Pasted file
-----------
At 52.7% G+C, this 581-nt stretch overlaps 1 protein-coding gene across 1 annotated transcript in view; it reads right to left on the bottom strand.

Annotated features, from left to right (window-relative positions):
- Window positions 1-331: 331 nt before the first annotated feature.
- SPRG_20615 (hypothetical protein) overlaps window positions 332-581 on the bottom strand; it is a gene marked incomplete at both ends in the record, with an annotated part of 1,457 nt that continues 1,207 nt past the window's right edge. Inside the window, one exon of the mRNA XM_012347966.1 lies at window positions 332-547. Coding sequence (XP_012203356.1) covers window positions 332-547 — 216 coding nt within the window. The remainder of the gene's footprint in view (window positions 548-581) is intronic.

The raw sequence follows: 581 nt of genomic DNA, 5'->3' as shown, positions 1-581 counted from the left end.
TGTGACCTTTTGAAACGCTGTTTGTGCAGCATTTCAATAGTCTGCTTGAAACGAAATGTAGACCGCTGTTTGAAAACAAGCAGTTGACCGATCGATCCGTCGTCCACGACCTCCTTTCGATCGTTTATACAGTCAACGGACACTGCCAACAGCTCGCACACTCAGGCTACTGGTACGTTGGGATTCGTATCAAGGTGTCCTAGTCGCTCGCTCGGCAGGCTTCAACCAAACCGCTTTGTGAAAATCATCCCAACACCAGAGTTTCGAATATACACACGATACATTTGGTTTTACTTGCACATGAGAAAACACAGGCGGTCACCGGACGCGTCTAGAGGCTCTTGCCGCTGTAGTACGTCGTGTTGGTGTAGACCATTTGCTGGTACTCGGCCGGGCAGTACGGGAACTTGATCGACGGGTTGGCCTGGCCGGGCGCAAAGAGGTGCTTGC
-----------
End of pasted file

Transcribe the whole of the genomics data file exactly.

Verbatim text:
At 52.7% G+C, this 581-nt stretch overlaps 1 protein-coding gene across 1 annotated transcript in view; it reads right to left on the bottom strand.

Annotated features, from left to right (window-relative positions):
- Window positions 1-331: 331 nt before the first annotated feature.
- SPRG_20615 (hypothetical protein) overlaps window positions 332-581 on the bottom strand; it is a gene marked incomplete at both ends in the record, with an annotated part of 1,457 nt that continues 1,207 nt past the window's right edge. Inside the window, one exon of the mRNA XM_012347966.1 lies at window positions 332-547. Coding sequence (XP_012203356.1) covers window positions 332-547 — 216 coding nt within the window. The remainder of the gene's footprint in view (window positions 548-581) is intronic.

The raw sequence follows: 581 nt of genomic DNA, 5'->3' as shown, positions 1-581 counted from the left end.
TGTGACCTTTTGAAACGCTGTTTGTGCAGCATTTCAATAGTCTGCTTGAAACGAAATGTAGACCGCTGTTTGAAAACAAGCAGTTGACCGATCGATCCGTCGTCCACGACCTCCTTTCGATCGTTTATACAGTCAACGGACACTGCCAACAGCTCGCACACTCAGGCTACTGGTACGTTGGGATTCGTATCAAGGTGTCCTAGTCGCTCGCTCGGCAGGCTTCAACCAAACCGCTTTGTGAAAATCATCCCAACACCAGAGTTTCGAATATACACACGATACATTTGGTTTTACTTGCACATGAGAAAACACAGGCGGTCACCGGACGCGTCTAGAGGCTCTTGCCGCTGTAGTACGTCGTGTTGGTGTAGACCATTTGCTGGTACTCGGCCGGGCAGTACGGGAACTTGATCGACGGGTTGGCCTGGCCGGGCGCAAAGAGGTGCTTGC